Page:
“How would you feel if a competitor picked up your product specs? An investor got a copy of your quarterly financials before earnings?”

“Every IT team knows that busy employees don’t always clean up after themselves.”

“From my perspective, the public cloud is not the problem but rather the unsupervised use of the public cloud by employees that make the public cloud problematic for storing and sharing files.”

As Yorgen rightly points out:

“In the end it comes down to control. How much control do you need over your data, who has access and where is information being stored?”

The issue is one of control. The problem that most companies have in the first instance that they have no policy with regards to use of private or public clouds and no way to enforce it. Almost all of the Enterprise File Share and Sync Solutions that exist today suffer from a lack of control. This lack of such controls is highlighted by recent research by the Osterman Research Group.

The way Storage Made Easy handles this is:

– Companies can continue to allow employees to use private or personal clouds.There is a governance option regarding this in which administrators of the SME system can grant employees the ability to add personal clouds.

– Once added any meta information can be audited. This is information such as a file title, date, if the file was shared etc. This works if the file is used from the SME system or if the file is sent direct from a Cloud Provider, such as DropBox. Alerts can be set to inform an Administrator for a certain file and event.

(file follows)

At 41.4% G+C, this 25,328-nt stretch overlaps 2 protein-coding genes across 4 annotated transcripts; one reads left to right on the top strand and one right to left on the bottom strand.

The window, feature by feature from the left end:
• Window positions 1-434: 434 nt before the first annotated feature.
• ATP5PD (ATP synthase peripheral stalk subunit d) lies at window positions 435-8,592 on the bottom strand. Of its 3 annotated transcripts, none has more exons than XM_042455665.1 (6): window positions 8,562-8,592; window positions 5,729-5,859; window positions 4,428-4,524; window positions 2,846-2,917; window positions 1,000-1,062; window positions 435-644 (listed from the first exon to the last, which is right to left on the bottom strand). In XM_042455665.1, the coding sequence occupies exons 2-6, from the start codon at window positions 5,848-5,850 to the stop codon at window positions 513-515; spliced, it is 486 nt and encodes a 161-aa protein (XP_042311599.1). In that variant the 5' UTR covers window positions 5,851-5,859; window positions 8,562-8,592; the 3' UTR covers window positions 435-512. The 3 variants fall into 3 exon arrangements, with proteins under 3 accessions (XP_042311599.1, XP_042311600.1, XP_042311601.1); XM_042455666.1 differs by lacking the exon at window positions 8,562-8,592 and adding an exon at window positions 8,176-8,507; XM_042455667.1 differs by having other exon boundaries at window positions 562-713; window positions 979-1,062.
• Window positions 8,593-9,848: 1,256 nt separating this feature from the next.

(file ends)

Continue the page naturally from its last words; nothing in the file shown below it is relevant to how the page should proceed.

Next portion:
This helps to have visibility of data used with private employee clouds and provides some reactive control but it does not solve companies having pro-active control of their data and not just private consumer cloud data but all data that can be shared from within a company.

To aid with proactive management of data SME provides governance controls across all data cloud that are mapped to the SME service and Apps and App Integrations to enable companies to mandate or promote the use of these within their company. An example of this is Microsoft Outlook in which the SME PlugIn enables files to be shared across all public / private but promotes the use of secure file sharing with password and expiry options (and which is inclusive of auditing).

The auditing feature enables a complete file event history of any corporate file store that can be exposed as a .csv or excel, or that can be simply checked online through the service. As well as auditing the events,remote access to the file is also monitored and IP addresses logged.

Another aspect of control is security and where the cloud is being used particularly the security of files being stored remotely and the trust that you put in the remote provider to protect unauthorized access to data. As Yorgen pointed out in his original article:

“Take the recent NSA PRISM situation as an example. Users were not aware that their service providers were cooperating with the NSA to gather personal information from the public cloud – putting the spotlight on how little control organizations have over government access to their hosted data. While use of IT managed storage doesn’t mean that the government can’t demand access to data, it does mean that your organization would know what data they were gathering, rather than reading about it in the newspapers later.”

The SME system puts the security control back in the hand of companies by enabling companies to securely encrypt data using a private key that is stored on a remote cloud service that can be done on a per file basis or for all files.

Yurgen ends his article by quoting a source:

“One CIO friend told me that, for her, using a public cloud means losing peace of mind.”

Storage Made Easy aim is to provide an agnostic cloud data control solution that gives company this peace of mind.